Heart-shaped foods keep your ticker happy
February is heart month so many nutrition experts are talking about the benefits of heart-healthy foods. The usual suspects include salmon, red wine and dark chocolate. Recently, however, a nutrition professor found the list incomplete and gave it an update. The newest additions? Heart-shaped foods.
“Being red and heart-shaped can be a tip-off that some foods are good for your heart,” said assistant professor of nutrition and dietetics Katie Eliot in a statement. “Many heart-shaped fruits and vegetables are great sources of antioxidants. These compounds act like shields, taking the hit from free radicals that otherwise damage the body and cause heart disease and cancer,” said Eliot of Saint Louis University in St. Louis.
Eliot explains how the following foods serve your ticker well:
- Strawberries and raspberries: Loaded with vitamin C and polyphenol, an antioxidant that prevents plaque from forming on blood vessels
- Cherries: Contain anthocyanin, which protects blood vessels and is high in potassium, which lowers blood pressure
- Tomatoes and red peppers: Rich in lycopene, commonly found in many red fruits and veggies, which neutralizes free radicals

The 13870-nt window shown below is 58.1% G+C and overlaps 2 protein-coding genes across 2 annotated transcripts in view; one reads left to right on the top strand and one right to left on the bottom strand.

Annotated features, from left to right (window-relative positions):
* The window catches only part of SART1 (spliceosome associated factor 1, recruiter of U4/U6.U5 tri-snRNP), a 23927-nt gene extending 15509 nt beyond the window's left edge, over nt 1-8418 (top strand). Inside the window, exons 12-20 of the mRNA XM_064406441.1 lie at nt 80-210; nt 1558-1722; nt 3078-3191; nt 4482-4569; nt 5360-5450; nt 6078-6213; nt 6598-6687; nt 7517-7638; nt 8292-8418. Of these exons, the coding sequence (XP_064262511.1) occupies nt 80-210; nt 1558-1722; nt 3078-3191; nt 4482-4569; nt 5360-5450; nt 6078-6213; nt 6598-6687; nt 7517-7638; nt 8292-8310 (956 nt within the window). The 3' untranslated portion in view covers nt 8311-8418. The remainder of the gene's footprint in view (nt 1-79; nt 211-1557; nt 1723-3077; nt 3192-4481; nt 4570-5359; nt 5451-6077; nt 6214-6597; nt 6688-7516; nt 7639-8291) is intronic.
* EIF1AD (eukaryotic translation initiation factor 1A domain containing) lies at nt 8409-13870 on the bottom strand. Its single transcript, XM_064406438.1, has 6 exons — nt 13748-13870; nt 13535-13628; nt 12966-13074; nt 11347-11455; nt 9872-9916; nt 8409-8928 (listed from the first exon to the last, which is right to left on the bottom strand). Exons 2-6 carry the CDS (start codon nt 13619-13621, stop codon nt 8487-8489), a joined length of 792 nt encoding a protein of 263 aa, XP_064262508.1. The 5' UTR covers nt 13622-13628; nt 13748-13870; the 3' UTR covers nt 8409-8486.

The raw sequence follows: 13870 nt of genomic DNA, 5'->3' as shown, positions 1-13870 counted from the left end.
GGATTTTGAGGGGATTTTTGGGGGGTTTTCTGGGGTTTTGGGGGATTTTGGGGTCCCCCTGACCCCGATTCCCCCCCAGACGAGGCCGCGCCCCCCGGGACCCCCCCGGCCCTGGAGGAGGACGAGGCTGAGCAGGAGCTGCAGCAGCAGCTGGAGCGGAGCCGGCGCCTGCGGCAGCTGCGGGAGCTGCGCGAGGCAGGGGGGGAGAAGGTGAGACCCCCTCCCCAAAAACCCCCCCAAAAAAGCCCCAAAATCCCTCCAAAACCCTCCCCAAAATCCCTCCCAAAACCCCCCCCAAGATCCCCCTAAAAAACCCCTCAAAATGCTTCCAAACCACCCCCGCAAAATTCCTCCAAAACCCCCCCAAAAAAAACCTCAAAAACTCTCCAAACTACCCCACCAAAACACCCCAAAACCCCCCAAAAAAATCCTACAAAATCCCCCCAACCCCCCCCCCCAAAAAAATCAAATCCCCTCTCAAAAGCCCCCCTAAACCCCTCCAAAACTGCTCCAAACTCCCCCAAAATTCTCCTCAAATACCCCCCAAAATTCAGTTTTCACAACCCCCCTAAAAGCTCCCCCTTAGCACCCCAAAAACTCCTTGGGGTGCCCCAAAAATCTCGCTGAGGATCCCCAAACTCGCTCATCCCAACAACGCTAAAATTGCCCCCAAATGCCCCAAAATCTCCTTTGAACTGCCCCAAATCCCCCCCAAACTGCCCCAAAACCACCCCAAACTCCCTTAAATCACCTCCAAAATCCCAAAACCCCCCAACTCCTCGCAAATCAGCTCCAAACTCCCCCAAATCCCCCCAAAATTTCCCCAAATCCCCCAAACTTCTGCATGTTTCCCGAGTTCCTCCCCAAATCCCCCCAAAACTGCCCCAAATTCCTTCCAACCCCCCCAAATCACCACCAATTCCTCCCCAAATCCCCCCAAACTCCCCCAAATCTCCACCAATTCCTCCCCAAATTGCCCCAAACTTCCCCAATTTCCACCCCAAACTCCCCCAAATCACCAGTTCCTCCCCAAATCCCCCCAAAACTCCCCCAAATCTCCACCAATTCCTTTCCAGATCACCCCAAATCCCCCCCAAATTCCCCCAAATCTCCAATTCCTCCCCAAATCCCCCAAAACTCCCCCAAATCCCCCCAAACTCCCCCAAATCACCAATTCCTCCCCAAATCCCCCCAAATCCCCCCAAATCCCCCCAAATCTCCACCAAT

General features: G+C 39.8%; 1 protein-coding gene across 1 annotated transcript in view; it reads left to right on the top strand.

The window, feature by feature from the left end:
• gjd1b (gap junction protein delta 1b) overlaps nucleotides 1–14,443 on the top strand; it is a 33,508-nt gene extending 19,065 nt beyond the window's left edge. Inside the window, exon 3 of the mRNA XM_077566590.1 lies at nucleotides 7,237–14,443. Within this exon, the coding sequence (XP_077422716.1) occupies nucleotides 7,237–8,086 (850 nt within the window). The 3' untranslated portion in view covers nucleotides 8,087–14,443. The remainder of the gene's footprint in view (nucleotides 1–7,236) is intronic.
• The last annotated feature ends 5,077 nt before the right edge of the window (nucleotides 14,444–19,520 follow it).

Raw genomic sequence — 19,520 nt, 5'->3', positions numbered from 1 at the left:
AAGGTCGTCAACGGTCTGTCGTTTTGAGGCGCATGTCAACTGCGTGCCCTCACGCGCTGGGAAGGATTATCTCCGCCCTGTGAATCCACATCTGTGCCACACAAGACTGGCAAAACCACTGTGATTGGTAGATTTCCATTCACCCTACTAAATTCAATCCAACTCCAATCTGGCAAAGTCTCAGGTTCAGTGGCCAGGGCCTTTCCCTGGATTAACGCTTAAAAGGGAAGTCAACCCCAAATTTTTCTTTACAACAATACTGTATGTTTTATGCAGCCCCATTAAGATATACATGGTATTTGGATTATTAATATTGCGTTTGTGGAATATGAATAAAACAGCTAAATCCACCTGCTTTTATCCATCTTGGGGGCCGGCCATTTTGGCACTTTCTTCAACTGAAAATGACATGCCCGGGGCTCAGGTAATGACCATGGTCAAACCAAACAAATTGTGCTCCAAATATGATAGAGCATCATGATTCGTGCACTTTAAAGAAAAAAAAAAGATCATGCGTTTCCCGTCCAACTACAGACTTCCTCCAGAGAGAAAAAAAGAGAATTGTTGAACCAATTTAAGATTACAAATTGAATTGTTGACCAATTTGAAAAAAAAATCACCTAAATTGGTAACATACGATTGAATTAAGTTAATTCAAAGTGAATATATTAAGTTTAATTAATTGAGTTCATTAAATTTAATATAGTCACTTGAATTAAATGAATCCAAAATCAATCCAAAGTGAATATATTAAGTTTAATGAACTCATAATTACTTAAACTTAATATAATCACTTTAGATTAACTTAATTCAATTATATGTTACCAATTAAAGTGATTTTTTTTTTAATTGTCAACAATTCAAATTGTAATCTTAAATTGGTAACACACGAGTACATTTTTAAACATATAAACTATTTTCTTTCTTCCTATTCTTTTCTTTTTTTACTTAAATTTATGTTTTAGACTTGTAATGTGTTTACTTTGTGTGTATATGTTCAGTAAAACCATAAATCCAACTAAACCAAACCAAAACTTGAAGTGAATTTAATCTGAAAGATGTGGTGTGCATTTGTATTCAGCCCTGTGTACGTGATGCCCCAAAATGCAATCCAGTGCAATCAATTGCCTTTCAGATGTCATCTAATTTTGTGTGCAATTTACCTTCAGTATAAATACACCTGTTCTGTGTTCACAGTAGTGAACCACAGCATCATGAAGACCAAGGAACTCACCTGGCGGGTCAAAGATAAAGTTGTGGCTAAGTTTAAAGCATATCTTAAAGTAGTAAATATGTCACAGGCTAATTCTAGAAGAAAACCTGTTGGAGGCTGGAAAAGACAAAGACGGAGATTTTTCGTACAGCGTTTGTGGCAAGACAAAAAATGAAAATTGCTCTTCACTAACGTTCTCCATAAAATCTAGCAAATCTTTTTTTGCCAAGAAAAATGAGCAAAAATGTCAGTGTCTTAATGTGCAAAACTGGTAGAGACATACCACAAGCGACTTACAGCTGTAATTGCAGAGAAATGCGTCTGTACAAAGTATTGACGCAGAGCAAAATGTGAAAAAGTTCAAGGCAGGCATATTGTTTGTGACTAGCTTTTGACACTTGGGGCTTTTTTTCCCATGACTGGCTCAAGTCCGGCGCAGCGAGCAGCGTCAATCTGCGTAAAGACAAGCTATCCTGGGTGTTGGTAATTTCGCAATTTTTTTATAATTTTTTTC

- Acorn squash and apples: Full of fiber, which reduces bad cholesterol that can clog your arteries and cause heart attacks and stroke
Catherine LaBella, registered dietitian at Advocate Lutheran General Hospital in Park Ridge, Ill., says that although these foods are helpful, remember to think holistically when it comes to your diet.
“While red fruits and vegetables provide a number of health benefits,” says LaBella, “we do encourage patients to eat a variety of different-colored fruits and vegetables. Brightly colored vegetables are often richer in antioxidants. So aim for at least five servings of fruits and vegetables per day, remembering that red, heart-shaped foods are just one component of a healthy diet.”
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About the Author
Nikki Hopewell, health enews contributing editor, is the web content writer and editor for Advocate Health Care. Her journalism career spans almost 20 years, with experience in consumer and trade publications, custom publishing, health and wellness online content, and marketing content for print and the web. When Nikki is not working feverishly on web content, she spends her time flexing her interior design skills with home projects and studying intuitive healing methods.